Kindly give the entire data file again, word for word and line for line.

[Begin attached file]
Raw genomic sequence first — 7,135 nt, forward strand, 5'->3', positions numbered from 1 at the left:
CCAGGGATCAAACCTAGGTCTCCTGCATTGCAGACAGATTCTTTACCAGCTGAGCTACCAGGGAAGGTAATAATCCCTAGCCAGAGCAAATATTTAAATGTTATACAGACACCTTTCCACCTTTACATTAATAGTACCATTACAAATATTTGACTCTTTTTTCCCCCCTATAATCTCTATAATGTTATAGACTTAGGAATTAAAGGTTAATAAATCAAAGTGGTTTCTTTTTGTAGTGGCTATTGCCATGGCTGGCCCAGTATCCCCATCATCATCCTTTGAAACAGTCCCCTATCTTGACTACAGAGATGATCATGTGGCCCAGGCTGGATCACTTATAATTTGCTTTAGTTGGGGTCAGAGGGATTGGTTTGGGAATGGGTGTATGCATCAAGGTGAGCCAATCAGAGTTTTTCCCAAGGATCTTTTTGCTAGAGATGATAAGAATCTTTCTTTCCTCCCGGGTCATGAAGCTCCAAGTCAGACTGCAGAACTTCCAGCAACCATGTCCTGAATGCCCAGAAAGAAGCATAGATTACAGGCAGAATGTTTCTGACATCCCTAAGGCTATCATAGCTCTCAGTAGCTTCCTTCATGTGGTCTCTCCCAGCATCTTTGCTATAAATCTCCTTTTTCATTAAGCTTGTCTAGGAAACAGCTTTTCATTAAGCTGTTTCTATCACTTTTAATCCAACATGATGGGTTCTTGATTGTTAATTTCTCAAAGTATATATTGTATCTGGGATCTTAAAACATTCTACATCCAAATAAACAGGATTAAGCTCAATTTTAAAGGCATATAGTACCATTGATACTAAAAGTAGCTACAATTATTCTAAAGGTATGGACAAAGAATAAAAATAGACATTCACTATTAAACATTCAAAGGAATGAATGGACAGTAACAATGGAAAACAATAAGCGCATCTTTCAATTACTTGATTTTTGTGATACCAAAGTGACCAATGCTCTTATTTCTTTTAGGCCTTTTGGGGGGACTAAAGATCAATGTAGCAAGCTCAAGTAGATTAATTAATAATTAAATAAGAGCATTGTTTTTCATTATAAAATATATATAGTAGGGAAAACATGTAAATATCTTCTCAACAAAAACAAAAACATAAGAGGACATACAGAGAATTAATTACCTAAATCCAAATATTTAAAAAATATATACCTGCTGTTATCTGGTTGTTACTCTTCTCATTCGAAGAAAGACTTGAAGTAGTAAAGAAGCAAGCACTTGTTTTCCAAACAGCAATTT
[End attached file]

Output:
Raw genomic sequence first — 7,135 nt, forward strand, 5'->3', positions numbered from 1 at the left:
CCAGGGATCAAACCTAGGTCTCCTGCATTGCAGACAGATTCTTTACCAGCTGAGCTACCAGGGAAGGTAATAATCCCTAGCCAGAGCAAATATTTAAATGTTATACAGACACCTTTCCACCTTTACATTAATAGTACCATTACAAATATTTGACTCTTTTTTCCCCCCTATAATCTCTATAATGTTATAGACTTAGGAATTAAAGGTTAATAAATCAAAGTGGTTTCTTTTTGTAGTGGCTATTGCCATGGCTGGCCCAGTATCCCCATCATCATCCTTTGAAACAGTCCCCTATCTTGACTACAGAGATGATCATGTGGCCCAGGCTGGATCACTTATAATTTGCTTTAGTTGGGGTCAGAGGGATTGGTTTGGGAATGGGTGTATGCATCAAGGTGAGCCAATCAGAGTTTTTCCCAAGGATCTTTTTGCTAGAGATGATAAGAATCTTTCTTTCCTCCCGGGTCATGAAGCTCCAAGTCAGACTGCAGAACTTCCAGCAACCATGTCCTGAATGCCCAGAAAGAAGCATAGATTACAGGCAGAATGTTTCTGACATCCCTAAGGCTATCATAGCTCTCAGTAGCTTCCTTCATGTGGTCTCTCCCAGCATCTTTGCTATAAATCTCCTTTTTCATTAAGCTTGTCTAGGAAACAGCTTTTCATTAAGCTGTTTCTATCACTTTTAATCCAACATGATGGGTTCTTGATTGTTAATTTCTCAAAGTATATATTGTATCTGGGATCTTAAAACATTCTACATCCAAATAAACAGGATTAAGCTCAATTTTAAAGGCATATAGTACCATTGATACTAAAAGTAGCTACAATTATTCTAAAGGTATGGACAAAGAATAAAAATAGACATTCACTATTAAACATTCAAAGGAATGAATGGACAGTAACAATGGAAAACAATAAGCGCATCTTTCAATTACTTGATTTTTGTGATACCAAAGTGACCAATGCTCTTATTTCTTTTAGGCCTTTTGGGGGGACTAAAGATCAATGTAGCAAGCTCAAGTAGATTAATTAATAATTAAATAAGAGCATTGTTTTTCATTATAAAATATATATAGTAGGGAAAACATGTAAATATCTTCTCAACAAAAACAAAAACATAAGAGGACATACAGAGAATTAATTACCTAAATCCAAATATTTAAAAAATATATACCTGCTGTTATCTGGTTGTTACTCTTCTCATTCGAAGAAAGACTTGAAGTAGTAAAGAAGCAAGCACTTGTTTTCCAAACAGCAATTT